2) There is one person out there whom you are destined to marry, and you just need to find her/him. In other words, the “Saturday’s Warrior” theology that you promised your significant other in the pre-mortal life that you would find her/him. To say that this can mess people up when they are trying to make decisions about marriage is an understatement. (Though I should maybe add that I think the other extreme of “any two people with a testimony can make it work,” sometimes quoted in singles wards to chastise everyone for being “too picky,” is equally problematic.)
3) Your faith can trump other people’s agency. For all that agency is central to LDS beliefs, it seems to go out the window in certain cases. Many approaches to missionary work, for example, rest on the idea that if you have enough faith, God will override the agency of prospective converts and force them to choose baptism so that you can meet your goals. I also see as problematic the idea that the faith of parents will ultimately override the agency of their children, such that wayward children will eventually have to return if their parents were faithful enough. In a similar vein (and related to heresy #1 on my list), I’ve heard it preached over the pulpit that if you have regular family prayer and scripture study, your children are guaranteed to stay in the church. The fallout from this one can be pretty bad. (And in an LDS theological worldview, I don’t see how it holds up: even God doesn’t get any guarantees that her/his wayward children will return—in fact, an entire third of them rebelled at the very beginning—so why would human parents get to override their children’s agency?)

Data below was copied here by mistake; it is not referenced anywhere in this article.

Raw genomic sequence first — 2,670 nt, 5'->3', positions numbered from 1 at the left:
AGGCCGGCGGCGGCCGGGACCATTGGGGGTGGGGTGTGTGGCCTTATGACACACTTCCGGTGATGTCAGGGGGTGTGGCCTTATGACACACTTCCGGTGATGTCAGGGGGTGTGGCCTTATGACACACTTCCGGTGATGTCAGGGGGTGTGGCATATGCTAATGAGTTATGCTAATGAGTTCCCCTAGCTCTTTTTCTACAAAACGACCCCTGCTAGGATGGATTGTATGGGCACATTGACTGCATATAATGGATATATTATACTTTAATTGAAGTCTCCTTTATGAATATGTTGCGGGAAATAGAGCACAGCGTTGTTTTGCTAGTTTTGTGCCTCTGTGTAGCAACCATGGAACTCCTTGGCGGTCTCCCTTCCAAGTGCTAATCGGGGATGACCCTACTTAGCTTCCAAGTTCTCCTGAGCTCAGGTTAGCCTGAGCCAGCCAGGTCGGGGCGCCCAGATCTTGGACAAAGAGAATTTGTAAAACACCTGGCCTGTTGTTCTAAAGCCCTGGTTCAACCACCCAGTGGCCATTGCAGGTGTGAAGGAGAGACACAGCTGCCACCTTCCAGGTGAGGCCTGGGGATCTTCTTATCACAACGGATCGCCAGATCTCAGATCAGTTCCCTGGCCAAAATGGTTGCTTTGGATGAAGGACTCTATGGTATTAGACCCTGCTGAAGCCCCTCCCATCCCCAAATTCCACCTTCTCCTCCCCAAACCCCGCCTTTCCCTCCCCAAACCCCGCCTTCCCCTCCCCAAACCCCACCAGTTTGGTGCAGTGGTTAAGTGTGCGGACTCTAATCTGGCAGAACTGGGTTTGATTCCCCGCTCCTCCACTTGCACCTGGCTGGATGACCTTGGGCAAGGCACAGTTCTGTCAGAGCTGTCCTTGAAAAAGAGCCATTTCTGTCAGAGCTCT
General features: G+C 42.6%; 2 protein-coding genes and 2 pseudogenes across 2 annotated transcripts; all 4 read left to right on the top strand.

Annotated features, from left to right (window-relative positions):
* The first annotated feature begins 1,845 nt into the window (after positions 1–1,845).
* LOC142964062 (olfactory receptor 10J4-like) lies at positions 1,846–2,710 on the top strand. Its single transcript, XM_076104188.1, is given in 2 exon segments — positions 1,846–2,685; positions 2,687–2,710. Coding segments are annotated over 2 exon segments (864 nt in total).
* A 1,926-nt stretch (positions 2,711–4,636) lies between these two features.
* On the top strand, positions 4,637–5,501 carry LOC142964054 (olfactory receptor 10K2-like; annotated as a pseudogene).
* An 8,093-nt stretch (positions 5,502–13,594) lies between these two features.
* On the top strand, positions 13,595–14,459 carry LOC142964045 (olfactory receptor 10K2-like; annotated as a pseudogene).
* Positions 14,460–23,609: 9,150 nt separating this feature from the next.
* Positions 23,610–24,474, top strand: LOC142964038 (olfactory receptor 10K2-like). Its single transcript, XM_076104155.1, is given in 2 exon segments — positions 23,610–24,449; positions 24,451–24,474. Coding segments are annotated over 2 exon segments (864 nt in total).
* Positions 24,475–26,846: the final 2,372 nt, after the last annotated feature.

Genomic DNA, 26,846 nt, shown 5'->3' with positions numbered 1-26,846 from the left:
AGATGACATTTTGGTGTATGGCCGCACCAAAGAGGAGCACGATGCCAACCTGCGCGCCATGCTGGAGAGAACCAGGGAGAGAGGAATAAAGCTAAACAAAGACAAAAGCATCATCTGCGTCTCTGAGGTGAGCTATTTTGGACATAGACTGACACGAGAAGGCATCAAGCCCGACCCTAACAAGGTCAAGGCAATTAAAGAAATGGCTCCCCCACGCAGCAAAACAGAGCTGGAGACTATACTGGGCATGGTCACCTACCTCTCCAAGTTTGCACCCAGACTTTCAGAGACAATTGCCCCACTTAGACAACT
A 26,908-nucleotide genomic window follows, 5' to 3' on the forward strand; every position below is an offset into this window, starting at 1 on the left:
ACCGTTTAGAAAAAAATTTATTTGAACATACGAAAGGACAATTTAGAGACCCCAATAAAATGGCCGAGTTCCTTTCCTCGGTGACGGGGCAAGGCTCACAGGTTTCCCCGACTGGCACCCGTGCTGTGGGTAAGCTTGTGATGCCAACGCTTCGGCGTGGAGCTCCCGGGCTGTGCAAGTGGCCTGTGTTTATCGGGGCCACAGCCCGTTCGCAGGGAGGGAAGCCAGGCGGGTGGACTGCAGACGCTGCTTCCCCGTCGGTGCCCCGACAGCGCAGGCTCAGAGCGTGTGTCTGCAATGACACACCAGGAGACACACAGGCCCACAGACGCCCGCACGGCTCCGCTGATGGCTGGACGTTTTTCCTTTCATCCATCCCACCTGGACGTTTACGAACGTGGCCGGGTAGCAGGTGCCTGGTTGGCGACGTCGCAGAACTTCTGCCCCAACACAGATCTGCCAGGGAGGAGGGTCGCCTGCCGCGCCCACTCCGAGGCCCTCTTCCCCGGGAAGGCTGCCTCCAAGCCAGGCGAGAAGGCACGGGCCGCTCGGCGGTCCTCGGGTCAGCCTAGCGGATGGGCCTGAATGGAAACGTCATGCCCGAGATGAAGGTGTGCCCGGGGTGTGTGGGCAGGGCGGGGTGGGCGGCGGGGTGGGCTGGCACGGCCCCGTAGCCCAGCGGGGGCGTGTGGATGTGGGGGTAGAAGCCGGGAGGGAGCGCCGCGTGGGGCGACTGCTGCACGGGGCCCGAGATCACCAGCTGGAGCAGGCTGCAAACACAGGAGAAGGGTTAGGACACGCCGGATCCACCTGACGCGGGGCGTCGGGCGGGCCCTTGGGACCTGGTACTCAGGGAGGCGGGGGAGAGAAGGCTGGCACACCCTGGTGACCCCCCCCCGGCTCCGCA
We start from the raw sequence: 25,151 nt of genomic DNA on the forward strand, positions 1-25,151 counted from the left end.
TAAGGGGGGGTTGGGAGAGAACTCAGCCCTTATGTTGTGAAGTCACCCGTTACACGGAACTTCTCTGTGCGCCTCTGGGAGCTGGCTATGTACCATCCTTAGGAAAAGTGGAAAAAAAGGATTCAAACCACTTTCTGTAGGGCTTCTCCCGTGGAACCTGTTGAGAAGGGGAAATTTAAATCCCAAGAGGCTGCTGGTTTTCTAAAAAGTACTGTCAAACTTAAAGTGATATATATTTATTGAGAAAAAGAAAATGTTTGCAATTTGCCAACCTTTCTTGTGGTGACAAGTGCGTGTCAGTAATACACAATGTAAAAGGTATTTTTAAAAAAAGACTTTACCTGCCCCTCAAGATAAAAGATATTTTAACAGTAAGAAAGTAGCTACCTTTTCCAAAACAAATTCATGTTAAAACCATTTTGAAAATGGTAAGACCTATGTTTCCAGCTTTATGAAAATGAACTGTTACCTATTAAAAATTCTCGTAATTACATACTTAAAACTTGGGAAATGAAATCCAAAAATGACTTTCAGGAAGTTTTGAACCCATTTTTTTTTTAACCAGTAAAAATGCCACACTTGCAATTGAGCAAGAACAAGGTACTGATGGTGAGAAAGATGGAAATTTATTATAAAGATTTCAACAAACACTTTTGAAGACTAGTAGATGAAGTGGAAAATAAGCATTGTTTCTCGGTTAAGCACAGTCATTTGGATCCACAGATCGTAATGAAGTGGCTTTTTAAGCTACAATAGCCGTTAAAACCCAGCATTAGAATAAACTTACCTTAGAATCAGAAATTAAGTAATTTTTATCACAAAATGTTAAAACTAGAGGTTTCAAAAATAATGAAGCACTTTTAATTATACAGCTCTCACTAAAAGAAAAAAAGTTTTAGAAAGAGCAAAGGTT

4) Every person who engages in behavior x will get outcome y. I can’t tell you how many promises I’ve heard over the years, sometimes from people holding high church positions, that “the person who pays tithing will never apostatize” or “every person who goes through the temple comes out spiritually edified” or “if you take seminary, you will not regret it.” (I remember that last being stated at a fireside at the beginning of a school year when I was in high school, with great emotion, and an absolute promise that seminary would make your life better. I faithfully went to seminary. I in fact graduated from seminary with straight As. It totally messed me up, and if I could go back and tell my high school self one thing, it might well be “drop seminary!”) I’ve just gotten super skeptical over the course of my life about promises that certain religious practices will have the same outcome for everyone. And when they don’t, the unfortunate tendency is to blame the person for whom the practice didn’t work (“you must have not had enough faith/done it wrong.”) I realize that Moroni’s promise, which is central to the current LDS theology of conversion, fits in this vein, and I don’t know quite what to make of that. All I know is that I’ve met way too many people over the years who prayed and prayed and prayed about the Book of Mormon, and got—nothing. I wonder whether we could temper the absolute nature of this promise with the teaching found in both Paul and the Doctrine and Covenants that different people have differing spiritual gifts.